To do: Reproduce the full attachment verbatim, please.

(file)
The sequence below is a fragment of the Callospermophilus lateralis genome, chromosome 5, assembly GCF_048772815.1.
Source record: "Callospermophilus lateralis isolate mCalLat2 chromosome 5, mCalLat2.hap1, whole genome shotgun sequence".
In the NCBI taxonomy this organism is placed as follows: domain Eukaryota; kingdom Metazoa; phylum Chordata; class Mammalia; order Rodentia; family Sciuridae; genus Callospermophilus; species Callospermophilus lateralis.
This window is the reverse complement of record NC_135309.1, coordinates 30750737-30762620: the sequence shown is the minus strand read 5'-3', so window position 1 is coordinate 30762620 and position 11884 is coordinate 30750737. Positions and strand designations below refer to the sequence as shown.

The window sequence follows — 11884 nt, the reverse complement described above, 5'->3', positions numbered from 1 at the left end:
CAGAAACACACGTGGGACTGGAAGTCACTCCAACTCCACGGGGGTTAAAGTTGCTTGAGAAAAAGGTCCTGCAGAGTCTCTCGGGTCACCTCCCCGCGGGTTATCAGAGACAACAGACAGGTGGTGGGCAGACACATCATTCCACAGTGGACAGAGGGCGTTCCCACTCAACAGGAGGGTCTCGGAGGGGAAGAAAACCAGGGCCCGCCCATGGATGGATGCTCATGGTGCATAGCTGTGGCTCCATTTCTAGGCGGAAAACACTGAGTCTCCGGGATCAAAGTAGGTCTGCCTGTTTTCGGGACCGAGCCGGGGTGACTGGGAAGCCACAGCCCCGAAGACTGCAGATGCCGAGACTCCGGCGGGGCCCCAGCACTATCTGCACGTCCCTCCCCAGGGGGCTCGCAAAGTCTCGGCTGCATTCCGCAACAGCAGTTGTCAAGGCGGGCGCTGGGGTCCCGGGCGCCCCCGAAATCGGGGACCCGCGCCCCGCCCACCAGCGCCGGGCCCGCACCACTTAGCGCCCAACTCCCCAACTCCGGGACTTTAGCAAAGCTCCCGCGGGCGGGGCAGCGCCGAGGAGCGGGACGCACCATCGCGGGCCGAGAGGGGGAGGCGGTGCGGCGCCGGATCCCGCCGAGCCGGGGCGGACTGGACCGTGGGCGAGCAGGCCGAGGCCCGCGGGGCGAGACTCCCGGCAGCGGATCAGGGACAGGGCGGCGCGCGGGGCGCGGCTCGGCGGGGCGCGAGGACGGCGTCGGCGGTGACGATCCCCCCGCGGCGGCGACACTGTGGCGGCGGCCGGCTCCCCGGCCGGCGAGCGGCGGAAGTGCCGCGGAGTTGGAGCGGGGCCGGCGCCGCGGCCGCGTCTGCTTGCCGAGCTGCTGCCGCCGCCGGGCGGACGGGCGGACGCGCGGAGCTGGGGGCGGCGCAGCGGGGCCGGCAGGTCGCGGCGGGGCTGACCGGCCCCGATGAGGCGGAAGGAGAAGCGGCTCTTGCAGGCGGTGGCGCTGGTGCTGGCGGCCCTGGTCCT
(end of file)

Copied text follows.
The sequence below is a fragment of the Callospermophilus lateralis genome, chromosome 5, assembly GCF_048772815.1.
Source record: "Callospermophilus lateralis isolate mCalLat2 chromosome 5, mCalLat2.hap1, whole genome shotgun sequence".
In the NCBI taxonomy this organism is placed as follows: domain Eukaryota; kingdom Metazoa; phylum Chordata; class Mammalia; order Rodentia; family Sciuridae; genus Callospermophilus; species Callospermophilus lateralis.
This window is the reverse complement of record NC_135309.1, coordinates 30750737-30762620: the sequence shown is the minus strand read 5'-3', so window position 1 is coordinate 30762620 and position 11884 is coordinate 30750737. Positions and strand designations below refer to the sequence as shown.

The window sequence follows — 11884 nt, the reverse complement described above, 5'->3', positions numbered from 1 at the left end:
CAGAAACACACGTGGGACTGGAAGTCACTCCAACTCCACGGGGGTTAAAGTTGCTTGAGAAAAAGGTCCTGCAGAGTCTCTCGGGTCACCTCCCCGCGGGTTATCAGAGACAACAGACAGGTGGTGGGCAGACACATCATTCCACAGTGGACAGAGGGCGTTCCCACTCAACAGGAGGGTCTCGGAGGGGAAGAAAACCAGGGCCCGCCCATGGATGGATGCTCATGGTGCATAGCTGTGGCTCCATTTCTAGGCGGAAAACACTGAGTCTCCGGGATCAAAGTAGGTCTGCCTGTTTTCGGGACCGAGCCGGGGTGACTGGGAAGCCACAGCCCCGAAGACTGCAGATGCCGAGACTCCGGCGGGGCCCCAGCACTATCTGCACGTCCCTCCCCAGGGGGCTCGCAAAGTCTCGGCTGCATTCCGCAACAGCAGTTGTCAAGGCGGGCGCTGGGGTCCCGGGCGCCCCCGAAATCGGGGACCCGCGCCCCGCCCACCAGCGCCGGGCCCGCACCACTTAGCGCCCAACTCCCCAACTCCGGGACTTTAGCAAAGCTCCCGCGGGCGGGGCAGCGCCGAGGAGCGGGACGCACCATCGCGGGCCGAGAGGGGGAGGCGGTGCGGCGCCGGATCCCGCCGAGCCGGGGCGGACTGGACCGTGGGCGAGCAGGCCGAGGCCCGCGGGGCGAGACTCCCGGCAGCGGATCAGGGACAGGGCGGCGCGCGGGGCGCGGCTCGGCGGGGCGCGAGGACGGCGTCGGCGGTGACGATCCCCCCGCGGCGGCGACACTGTGGCGGCGGCCGGCTCCCCGGCCGGCGAGCGGCGGAAGTGCCGCGGAGTTGGAGCGGGGCCGGCGCCGCGGCCGCGTCTGCTTGCCGAGCTGCTGCCGCCGCCGGGCGGACGGGCGGACGCGCGGAGCTGGGGGCGGCGCAGCGGGGCCGGCAGGTCGCGGCGGGGCTGACCGGCCCCGATGAGGCGGAAGGAGAAGCGGCTCTTGCAGGCGGTGGCGCTGGTGCTGGCGGCCCTGGTCCT